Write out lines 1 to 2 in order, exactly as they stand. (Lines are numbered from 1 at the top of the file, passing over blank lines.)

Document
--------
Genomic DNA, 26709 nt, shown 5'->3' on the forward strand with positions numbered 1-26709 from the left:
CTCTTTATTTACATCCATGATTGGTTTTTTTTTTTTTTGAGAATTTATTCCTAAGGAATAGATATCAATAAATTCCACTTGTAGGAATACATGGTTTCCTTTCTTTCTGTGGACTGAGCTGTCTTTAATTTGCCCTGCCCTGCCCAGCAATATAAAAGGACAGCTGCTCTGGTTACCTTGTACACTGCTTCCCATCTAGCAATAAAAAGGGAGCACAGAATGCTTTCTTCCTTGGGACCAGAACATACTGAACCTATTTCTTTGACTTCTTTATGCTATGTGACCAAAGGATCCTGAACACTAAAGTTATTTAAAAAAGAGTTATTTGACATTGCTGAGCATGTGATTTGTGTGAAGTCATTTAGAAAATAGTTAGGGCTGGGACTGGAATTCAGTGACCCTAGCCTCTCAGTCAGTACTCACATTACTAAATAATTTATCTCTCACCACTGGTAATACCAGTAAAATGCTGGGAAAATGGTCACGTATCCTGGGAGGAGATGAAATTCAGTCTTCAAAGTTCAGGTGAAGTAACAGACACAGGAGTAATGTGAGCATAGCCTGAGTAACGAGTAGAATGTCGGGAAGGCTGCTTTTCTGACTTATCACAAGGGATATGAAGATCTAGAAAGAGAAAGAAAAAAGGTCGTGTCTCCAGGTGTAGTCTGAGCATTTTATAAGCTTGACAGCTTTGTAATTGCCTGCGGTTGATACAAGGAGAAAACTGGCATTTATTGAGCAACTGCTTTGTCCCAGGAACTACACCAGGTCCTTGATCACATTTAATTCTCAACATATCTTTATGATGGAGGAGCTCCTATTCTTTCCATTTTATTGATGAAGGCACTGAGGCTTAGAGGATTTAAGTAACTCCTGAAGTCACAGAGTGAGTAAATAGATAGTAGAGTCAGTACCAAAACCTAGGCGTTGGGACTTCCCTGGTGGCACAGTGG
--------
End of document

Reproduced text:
Genomic DNA, 26709 nt, shown 5'->3' on the forward strand with positions numbered 1-26709 from the left:
CTCTTTATTTACATCCATGATTGGTTTTTTTTTTTTTTGAGAATTTATTCCTAAGGAATAGATATCAATAAATTCCACTTGTAGGAATACATGGTTTCCTTTCTTTCTGTGGACTGAGCTGTCTTTAATTTGCCCTGCCCTGCCCAGCAATATAAAAGGACAGCTGCTCTGGTTACCTTGTACACTGCTTCCCATCTAGCAATAAAAAGGGAGCACAGAATGCTTTCTTCCTTGGGACCAGAACATACTGAACCTATTTCTTTGACTTCTTTATGCTATGTGACCAAAGGATCCTGAACACTAAAGTTATTTAAAAAAGAGTTATTTGACATTGCTGAGCATGTGATTTGTGTGAAGTCATTTAGAAAATAGTTAGGGCTGGGACTGGAATTCAGTGACCCTAGCCTCTCAGTCAGTACTCACATTACTAAATAATTTATCTCTCACCACTGGTAATACCAGTAAAATGCTGGGAAAATGGTCACGTATCCTGGGAGGAGATGAAATTCAGTCTTCAAAGTTCAGGTGAAGTAACAGACACAGGAGTAATGTGAGCATAGCCTGAGTAACGAGTAGAATGTCGGGAAGGCTGCTTTTCTGACTTATCACAAGGGATATGAAGATCTAGAAAGAGAAAGAAAAAAGGTCGTGTCTCCAGGTGTAGTCTGAGCATTTTATAAGCTTGACAGCTTTGTAATTGCCTGCGGTTGATACAAGGAGAAAACTGGCATTTATTGAGCAACTGCTTTGTCCCAGGAACTACACCAGGTCCTTGATCACATTTAATTCTCAACATATCTTTATGATGGAGGAGCTCCTATTCTTTCCATTTTATTGATGAAGGCACTGAGGCTTAGAGGATTTAAGTAACTCCTGAAGTCACAGAGTGAGTAAATAGATAGTAGAGTCAGTACCAAAACCTAGGCGTTGGGACTTCCCTGGTGGCACAGTGG